Overhead is a standard-size power tilt/slide sunroof. The Terrain has some decent driver assistance technology in this trim – forward collision alert, lane departure assist and a back-up camera with rear parking sensors.
One of the biggest surprises was the space in the rear passenger area. Legroom is incredibly generous, as is the headroom. There is further utility and flexibility thanks to the reclining seats that can also slide fore and aft a total of 7.9 inches! This allows you to configure that rear seating in a number of ways, and when they're moved all the way forward (which still leaves plenty of leg room), it has a measurable impact on your trunk space as well.
The seats themselves are quite comfortable, and thanks to a flat floor and a reasonably sized middle position, will accommodate three adults. My three kids were very happy back there, and if you're putting child seats in your vehicle, you get two sets of LATCH anchors.
Speaking of trunk space, you'll find plenty of it when you pop the power liftgate – 895 litres to be exact. Of note, this is less than some of the competition (RAV4, CR-V, Escape, Rogue and more) offers. The load floor is at a nice comfortable height, and the rear seats fold down in a 60/40 split to give you a total of 1,809 litres if you need it. A 12V plug is tucked into one side. Under the floor? A spare tire. Remember those?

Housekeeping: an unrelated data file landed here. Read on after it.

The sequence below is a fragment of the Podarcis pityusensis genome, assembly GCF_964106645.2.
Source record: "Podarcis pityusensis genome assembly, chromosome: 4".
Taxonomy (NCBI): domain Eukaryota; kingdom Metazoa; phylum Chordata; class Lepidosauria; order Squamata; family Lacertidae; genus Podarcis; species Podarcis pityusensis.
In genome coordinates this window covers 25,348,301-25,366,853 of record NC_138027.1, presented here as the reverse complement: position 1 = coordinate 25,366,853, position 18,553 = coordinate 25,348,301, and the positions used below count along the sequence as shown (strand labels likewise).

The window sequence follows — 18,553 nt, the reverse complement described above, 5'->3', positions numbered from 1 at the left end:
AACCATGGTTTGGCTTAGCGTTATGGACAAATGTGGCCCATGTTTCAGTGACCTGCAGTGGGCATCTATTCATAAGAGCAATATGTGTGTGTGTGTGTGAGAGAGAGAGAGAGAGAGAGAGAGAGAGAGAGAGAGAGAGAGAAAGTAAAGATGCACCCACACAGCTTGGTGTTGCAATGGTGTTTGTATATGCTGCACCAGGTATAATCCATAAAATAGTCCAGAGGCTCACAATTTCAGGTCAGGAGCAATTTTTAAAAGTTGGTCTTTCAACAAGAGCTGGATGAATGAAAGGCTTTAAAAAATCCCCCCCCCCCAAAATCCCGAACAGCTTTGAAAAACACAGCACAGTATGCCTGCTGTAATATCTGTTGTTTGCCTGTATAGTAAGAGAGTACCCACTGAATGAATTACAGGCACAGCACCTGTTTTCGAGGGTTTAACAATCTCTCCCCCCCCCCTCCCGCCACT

You’ll find another one of the Terrain's trump cards under the hood. You can opt for a 3.6L direct-injection V6 that puts out a stonking 301 hp at 6,500 rpm and 272 lb-ft of torque at 4,800 rpm. The competition doesn't offer this kind of jam. GMC pairs the V6 with a six-speed automatic transmission and a full-time all-wheel-drive system.
That kind of power doesn't come free, especially when it's pushing a crossover that weighs over 1,800 kg around. The Terrain is rated at 14.8 L/100 km in the city and a very unimpressive 9.9 L/100 km on the highway. We averaged an unsurprising 14.4 L/100 km during our week with it.
As you'd expect, the V6-powered Terrain has a lot of power and it's there immediately. No lag, no fuss. It hauls off the line, and you can access that power at any time. The transmission shifts smoothly and I was impressed by its willingness to downshift quickly. Gears can be shifted manually using the terrible thumb toggle on the gear selector.